- High definition channels and service
Comedy Central is an American basic cable channel owned by ViacomCBS through its domestic network division's MTV Entertainment Group unit, based in Manhattan. The channel is geared for mature audiences and carries comedy programming in the form of both original, licensed, and syndicated series, stand-up comedy specials, and feature films. It is available to approximately 86.723 million households in the United States as of September 2018. Since the early 2000s, Comedy Central has expanded global
On November 15, 1989, Time-Life, owners of HBO, launched The Comedy Channel as the first cable channel devoted exclusively to comedy-based programming. On April 1, 1990, Viacom launched a rival channel called Ha! that featured reruns of situation comedies and some original sketch
From the late 1980s through the mid-1990s, much of the programming on Comedy Central and its predecessors consisted of comedy films, sitcom reruns, half-hour specials, and clip shows featuring comedians. Except for the cult favorite Mystery Science Theater 3000, the channel had a
On November 13, 2000, Comedy Central introduced a modernized version of its globe logo, by straightening the buildings and removing the transmitter and marquee. The management of the network said that the transmitter of the 1992 and 1997 logos was said to "communicate the 1950s b
The 1080i high definition simulcast feed of Comedy Central launched in 2009 and is available on all major cable and satellite providers. The standard definition Comedy Central downscales the HD feed and broadcasts in 16:9 letterboxed to fit the 4:3 ratio.
Comedy Central has been a target of criticism from some advocacy groups, including the Parents Television Council. The PTC criticizes their programming not merely for mature content, but also for what they perceive as bigotry and blasphemy, especially in regards to the programs South Park, Tosh.0, The Sarah Silverman Program, Halfway Home and the annual "Roast" special. The PTC has used their criticisms against Comedy Central for their support of the Family and Consumer Choice Act of 2007, which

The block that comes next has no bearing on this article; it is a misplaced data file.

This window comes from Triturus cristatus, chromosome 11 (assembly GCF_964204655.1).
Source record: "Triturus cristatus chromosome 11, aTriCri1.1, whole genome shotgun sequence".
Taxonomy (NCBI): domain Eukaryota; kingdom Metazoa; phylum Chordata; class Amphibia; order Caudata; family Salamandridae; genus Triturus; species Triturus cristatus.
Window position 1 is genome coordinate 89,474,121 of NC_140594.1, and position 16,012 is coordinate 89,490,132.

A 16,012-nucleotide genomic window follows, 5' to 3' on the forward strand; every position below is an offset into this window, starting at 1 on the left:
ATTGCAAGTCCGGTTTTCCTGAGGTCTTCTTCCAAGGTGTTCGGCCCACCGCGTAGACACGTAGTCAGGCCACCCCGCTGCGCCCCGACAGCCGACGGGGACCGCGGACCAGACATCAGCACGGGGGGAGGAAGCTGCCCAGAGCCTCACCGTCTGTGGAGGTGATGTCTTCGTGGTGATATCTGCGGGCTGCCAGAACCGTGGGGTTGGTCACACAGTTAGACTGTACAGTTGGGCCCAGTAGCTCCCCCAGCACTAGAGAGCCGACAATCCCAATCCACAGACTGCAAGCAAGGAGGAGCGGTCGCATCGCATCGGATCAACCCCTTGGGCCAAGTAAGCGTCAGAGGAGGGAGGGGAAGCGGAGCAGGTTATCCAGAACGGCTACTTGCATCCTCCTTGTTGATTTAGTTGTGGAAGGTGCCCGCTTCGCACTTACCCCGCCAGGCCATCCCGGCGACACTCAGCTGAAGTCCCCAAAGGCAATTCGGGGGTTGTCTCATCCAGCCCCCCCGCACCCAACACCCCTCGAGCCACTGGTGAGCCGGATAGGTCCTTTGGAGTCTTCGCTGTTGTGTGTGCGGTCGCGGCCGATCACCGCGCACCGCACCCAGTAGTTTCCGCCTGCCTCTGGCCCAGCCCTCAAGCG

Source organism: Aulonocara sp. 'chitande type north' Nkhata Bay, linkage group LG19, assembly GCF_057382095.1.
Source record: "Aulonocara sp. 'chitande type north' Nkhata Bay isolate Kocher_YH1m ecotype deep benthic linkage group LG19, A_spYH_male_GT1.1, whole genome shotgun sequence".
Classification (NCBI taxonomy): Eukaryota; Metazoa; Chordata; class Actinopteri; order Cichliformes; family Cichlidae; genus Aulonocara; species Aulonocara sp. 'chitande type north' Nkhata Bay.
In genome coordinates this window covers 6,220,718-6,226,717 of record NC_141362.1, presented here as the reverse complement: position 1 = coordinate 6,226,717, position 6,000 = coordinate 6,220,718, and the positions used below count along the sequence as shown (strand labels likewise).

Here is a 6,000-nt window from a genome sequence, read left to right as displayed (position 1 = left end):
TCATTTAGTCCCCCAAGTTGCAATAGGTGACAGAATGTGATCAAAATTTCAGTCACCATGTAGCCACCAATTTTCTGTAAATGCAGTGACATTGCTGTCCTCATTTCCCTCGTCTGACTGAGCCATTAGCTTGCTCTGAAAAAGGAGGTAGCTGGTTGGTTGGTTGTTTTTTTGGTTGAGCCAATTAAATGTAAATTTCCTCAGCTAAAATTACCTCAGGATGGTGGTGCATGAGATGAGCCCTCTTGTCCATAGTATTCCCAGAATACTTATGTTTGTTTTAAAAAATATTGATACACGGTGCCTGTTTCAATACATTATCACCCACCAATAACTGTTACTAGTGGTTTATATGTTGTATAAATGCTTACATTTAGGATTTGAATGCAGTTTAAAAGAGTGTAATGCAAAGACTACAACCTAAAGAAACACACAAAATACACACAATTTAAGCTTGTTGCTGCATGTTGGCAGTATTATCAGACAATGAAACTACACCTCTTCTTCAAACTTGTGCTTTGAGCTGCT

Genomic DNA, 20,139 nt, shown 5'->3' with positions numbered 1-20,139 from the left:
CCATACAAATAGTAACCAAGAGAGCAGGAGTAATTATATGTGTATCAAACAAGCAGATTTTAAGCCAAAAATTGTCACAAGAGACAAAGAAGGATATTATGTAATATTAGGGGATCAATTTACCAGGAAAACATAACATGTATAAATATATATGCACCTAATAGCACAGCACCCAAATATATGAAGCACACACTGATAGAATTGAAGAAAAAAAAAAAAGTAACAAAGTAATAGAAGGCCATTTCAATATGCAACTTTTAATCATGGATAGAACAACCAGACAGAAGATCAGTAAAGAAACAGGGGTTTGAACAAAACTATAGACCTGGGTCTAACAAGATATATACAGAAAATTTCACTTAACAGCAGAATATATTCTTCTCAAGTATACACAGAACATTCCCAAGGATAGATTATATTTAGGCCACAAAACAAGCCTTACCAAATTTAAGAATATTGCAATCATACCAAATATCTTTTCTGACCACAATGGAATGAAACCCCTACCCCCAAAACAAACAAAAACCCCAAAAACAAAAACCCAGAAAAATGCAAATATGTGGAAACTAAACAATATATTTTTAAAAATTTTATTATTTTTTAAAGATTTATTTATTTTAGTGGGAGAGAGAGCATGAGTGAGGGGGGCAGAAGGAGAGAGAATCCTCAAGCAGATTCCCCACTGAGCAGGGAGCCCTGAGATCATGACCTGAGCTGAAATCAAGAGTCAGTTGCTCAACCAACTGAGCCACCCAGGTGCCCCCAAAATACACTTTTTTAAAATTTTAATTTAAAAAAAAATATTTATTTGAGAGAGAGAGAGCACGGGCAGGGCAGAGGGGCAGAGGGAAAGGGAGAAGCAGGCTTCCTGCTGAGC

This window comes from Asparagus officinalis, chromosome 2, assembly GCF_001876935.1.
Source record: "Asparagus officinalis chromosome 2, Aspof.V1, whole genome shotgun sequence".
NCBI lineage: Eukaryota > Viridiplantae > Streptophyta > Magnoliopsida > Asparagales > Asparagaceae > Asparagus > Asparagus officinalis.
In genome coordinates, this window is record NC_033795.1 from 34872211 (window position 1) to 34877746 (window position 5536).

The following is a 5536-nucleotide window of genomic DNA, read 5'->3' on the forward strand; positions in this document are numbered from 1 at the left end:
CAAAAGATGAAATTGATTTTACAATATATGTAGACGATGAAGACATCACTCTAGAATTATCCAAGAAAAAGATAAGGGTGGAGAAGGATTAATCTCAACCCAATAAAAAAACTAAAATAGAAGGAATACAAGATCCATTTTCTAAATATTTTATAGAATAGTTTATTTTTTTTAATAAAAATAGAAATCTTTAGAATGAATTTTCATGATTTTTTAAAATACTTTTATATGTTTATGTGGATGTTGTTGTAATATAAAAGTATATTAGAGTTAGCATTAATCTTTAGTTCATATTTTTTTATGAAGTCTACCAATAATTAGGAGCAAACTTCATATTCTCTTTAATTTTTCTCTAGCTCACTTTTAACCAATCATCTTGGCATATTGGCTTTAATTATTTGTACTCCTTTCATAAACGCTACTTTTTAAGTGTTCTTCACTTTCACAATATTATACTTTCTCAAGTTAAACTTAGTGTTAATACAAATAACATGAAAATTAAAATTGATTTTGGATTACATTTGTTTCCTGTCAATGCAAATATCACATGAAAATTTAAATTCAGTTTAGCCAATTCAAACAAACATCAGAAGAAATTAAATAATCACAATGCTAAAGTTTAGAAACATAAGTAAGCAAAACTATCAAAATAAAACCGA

- Alternative Forms
First attested in 1374. From Old French comedie, from Latin cōmoedia, from Ancient Greek κωμῳδία (kōmōidía), from κῶμος (kômos, “revel, carousing”) + either ᾠδή (ōidḗ, “song”) or ἀοιδός (aoidós, “singer, bard”), both from ἀείδω (aeídō, “I sing”).(General American) IPA(key): /ˈkɑmədi/(Received Pronunciation) IPA(key): /ˈkɒmədi/Hyphenation: com‧e‧dy
comedy (countable and uncountable, plural comedies) 1. (countable, historical)A choric song of celebration or revel, especially in Ancient Greece. 2. (countable)A light, amusing play with a happy ending. 3. (countable, Medieval Europe) A narrative poem with an agreeable ending (e.g., The Divine Comedy). 4. (countable, drama) A dramatic work that is light and humorous or satirical in tone. 5. (drama) The genreof such works. 6. (uncountable) Entertainment composed of jokes, satire, or humorous performance. 6.1. Why would you be watching comedywhen there are kids starving right now? 7. The artof composing comedy. 8. (countable) A humorous event.
Recent drama-comedy on television. A drama-comedy today is usually an hour-long dramatic series with funny jokes such as Moonlighting, Northern Exposure, Auf Wiedersehen, Pet, Buffy the Vampire Slayer, Eureka, Life on Mars, House, Desperate Housewives, Charmed, Popular, Skins, Monk, Psych, Gilmore Girls, The O.C., Studio 60 on the Sunset Strip ...